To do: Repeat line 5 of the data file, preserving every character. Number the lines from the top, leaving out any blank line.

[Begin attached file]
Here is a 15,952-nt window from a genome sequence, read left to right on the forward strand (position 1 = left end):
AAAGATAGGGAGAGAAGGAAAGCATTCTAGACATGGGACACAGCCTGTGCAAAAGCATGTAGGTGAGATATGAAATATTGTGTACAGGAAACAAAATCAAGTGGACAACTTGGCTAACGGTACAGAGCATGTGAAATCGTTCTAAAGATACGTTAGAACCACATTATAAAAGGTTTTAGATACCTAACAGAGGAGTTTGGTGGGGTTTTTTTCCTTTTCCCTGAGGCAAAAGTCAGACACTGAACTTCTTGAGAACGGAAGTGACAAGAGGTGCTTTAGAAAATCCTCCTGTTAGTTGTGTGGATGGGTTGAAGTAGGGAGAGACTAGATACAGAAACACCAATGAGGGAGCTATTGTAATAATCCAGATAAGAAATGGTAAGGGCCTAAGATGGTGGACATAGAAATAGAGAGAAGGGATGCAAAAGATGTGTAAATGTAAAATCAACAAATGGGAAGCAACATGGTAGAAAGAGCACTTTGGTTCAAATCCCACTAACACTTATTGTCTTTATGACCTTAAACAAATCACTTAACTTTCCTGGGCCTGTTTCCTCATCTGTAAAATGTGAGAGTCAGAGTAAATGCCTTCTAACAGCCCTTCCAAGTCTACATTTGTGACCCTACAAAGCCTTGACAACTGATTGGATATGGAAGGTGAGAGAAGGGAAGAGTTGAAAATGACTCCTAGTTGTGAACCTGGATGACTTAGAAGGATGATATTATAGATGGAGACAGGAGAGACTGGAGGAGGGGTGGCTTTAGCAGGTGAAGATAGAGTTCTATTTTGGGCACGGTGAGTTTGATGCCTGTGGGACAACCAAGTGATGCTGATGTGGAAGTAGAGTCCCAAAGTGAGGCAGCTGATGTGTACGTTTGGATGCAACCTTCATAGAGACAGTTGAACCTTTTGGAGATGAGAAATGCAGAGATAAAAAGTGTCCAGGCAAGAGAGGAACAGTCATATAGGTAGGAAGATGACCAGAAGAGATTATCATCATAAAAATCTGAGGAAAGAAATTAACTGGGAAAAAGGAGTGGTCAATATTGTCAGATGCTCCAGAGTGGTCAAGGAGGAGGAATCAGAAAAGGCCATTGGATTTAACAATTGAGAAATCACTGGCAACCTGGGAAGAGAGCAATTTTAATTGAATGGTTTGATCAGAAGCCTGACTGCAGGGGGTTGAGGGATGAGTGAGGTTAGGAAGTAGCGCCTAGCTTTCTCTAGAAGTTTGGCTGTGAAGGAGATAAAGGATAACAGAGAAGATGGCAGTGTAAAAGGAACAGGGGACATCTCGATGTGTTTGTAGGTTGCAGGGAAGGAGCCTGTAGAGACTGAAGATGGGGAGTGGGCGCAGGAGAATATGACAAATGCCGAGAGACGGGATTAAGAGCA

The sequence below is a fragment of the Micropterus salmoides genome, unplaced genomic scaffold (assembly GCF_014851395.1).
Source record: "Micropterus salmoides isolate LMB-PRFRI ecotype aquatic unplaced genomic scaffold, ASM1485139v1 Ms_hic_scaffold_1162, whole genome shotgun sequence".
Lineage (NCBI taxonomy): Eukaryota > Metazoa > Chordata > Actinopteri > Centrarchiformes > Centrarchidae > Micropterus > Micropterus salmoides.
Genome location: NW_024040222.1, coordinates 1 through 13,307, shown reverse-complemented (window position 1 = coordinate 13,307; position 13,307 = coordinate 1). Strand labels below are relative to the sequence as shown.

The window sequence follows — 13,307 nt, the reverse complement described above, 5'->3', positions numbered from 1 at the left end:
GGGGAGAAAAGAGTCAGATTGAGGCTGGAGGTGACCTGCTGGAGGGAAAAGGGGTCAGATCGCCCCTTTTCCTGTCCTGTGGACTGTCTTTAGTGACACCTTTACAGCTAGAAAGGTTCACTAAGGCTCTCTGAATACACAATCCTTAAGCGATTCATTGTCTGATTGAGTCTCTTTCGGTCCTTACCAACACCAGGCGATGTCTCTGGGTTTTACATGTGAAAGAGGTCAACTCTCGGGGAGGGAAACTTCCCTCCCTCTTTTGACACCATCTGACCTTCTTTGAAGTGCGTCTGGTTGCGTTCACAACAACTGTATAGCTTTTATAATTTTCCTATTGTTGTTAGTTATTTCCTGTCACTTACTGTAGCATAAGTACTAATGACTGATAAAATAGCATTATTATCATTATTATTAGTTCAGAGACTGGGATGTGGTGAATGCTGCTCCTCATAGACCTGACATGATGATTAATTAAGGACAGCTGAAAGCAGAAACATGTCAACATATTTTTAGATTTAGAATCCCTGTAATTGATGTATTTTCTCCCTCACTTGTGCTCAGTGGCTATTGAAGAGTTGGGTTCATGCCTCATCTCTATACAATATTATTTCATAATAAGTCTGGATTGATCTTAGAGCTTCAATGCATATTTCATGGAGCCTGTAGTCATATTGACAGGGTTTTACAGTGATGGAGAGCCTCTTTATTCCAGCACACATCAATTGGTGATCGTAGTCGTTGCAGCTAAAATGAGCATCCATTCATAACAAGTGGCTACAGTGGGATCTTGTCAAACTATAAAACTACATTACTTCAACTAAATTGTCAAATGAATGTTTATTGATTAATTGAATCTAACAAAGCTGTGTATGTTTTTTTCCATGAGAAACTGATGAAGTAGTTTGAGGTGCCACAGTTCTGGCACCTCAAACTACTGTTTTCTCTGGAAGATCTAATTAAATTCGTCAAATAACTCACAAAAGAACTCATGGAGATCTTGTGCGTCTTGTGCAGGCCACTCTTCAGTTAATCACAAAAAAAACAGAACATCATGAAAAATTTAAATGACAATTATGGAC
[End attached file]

Lineage (NCBI taxonomy): Eukaryota > Metazoa > Chordata > Actinopteri > Centrarchiformes > Centrarchidae > Micropterus > Micropterus salmoides.